Mozambique: Vale Pulling Out - This is the End of Coal

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Vale is pulling out of Tete as part of its climate emergency commitment to end coal production. Several announcements last week set out a complex planned withdrawal.

Vale announced on 20 January that to allow the Japanese company Mitsui to leave the project, buying its 15% of the Moatize coal mine and its 50% of the 900 km railway and port facilities Nacala Logistics Corridor, for $1. But it will take on Mitsui's $2.5 bn debt. The new wholly owned company will only mine high quality coking coal, and hopes to mine 15 mn tonnes this year and 18 million tonnes next year. But the announcement stressed that Vale wants to disinvest from all coal production.

On 22 January Reuters reported that Vale has hired Barclays and Standard Chartered to sell the mine, railway and port, probably to China or India. China produces half the world's steel and is anxious to replace Australian coal which has been stopped because of a diplomatic confrontation.

India is the second largest global importer of coal and an Indian ICVL company bought the Rio Tinto mine in Benga in 2014, mainly for coking coal. Another Indian company, Jindal, also has a coal mine in Tete.

To mine coking coal large amounts of cheaper thermal coal must be removed. When these mines opened, the thermal coal could be sold, but now it cannot and will be left in giant piles. Coking coal will have a market for perhaps a decade more.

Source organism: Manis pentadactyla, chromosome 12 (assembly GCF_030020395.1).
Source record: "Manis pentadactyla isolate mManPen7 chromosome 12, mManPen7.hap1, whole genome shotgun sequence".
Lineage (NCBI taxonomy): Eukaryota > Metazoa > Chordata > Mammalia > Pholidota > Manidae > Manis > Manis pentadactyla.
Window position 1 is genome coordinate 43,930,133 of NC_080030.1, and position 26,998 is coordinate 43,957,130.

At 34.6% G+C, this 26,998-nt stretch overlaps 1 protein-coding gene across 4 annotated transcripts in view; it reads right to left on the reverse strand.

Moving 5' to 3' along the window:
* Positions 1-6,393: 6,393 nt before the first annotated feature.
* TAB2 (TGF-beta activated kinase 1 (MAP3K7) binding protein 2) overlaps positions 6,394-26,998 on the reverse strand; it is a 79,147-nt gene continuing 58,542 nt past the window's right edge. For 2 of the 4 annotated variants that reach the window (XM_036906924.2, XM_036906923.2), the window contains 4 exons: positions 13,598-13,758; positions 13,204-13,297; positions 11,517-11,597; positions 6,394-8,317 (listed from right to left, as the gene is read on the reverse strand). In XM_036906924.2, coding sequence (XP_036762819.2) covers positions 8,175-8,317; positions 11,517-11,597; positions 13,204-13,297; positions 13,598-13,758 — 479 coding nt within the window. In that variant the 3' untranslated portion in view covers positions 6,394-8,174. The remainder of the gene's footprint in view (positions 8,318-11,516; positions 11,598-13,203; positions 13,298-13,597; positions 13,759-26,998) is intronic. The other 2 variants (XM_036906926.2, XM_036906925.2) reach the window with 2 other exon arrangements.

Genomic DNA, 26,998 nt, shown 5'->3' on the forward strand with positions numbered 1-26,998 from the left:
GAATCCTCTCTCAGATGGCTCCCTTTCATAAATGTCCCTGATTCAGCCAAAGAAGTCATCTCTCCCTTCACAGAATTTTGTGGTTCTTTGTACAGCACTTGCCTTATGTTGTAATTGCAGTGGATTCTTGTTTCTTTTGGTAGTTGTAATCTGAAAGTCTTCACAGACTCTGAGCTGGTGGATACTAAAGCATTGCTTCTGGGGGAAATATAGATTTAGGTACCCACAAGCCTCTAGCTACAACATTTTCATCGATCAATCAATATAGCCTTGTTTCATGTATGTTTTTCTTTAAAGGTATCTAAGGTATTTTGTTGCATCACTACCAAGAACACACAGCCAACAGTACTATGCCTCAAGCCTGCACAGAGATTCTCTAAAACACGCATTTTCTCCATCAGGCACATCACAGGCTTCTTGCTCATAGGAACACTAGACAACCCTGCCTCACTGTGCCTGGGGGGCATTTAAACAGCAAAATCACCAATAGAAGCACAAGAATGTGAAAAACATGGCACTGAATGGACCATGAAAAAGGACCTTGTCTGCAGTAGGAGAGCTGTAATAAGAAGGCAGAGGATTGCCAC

Why is coking coal still needed?

Coking or metallurgical coal remains essential for steel making. A race is on to develop ways to replace it and production of coal free steel should start in the next five years. So there will remain a market for coking coal for another decade.

Steel-making dates back 2500 years in Anatolia and East Africa, and blast furnaces were developed in China and East Africa. China now produces half of the world's steel. Tanzanian production was stopped by German colonisers who did not want competition with the growing German iron and steel production.

Initially wood was used, but China began using coal in the 11th century. Coal is converted to "coke" by heating it in low oxygen conditions to drive off water and unwanted chemicals. Coke and iron ore is put into a blast furnace to reduce iron ore (Fe2O3) into pig iron (2Fe). Coking coal enters the process again in the next step of converting iron to steel, when it provides both energy and carbon for the final alloy.

Under rapid development are methods to replace coking coal at both steps. Hydrogen is becoming an important non-carbon industrial fuel, because it can be produced from electricity, and renewable electricity sources are being rapidly development. Iron can be reduced to pig iron through "direct reduction" processes using hydrogen. Electric arc furnaces now produce 30% of the world's steel (mainly from scrap) and do not need coal for energy, and are increasingly used from production of steel from pig iron,  with other sources of the carbon than coking coal. It is predicted that within a decade a coking coal demand will be dropping significantly. But until then, Moatize should have a market for coking coal.

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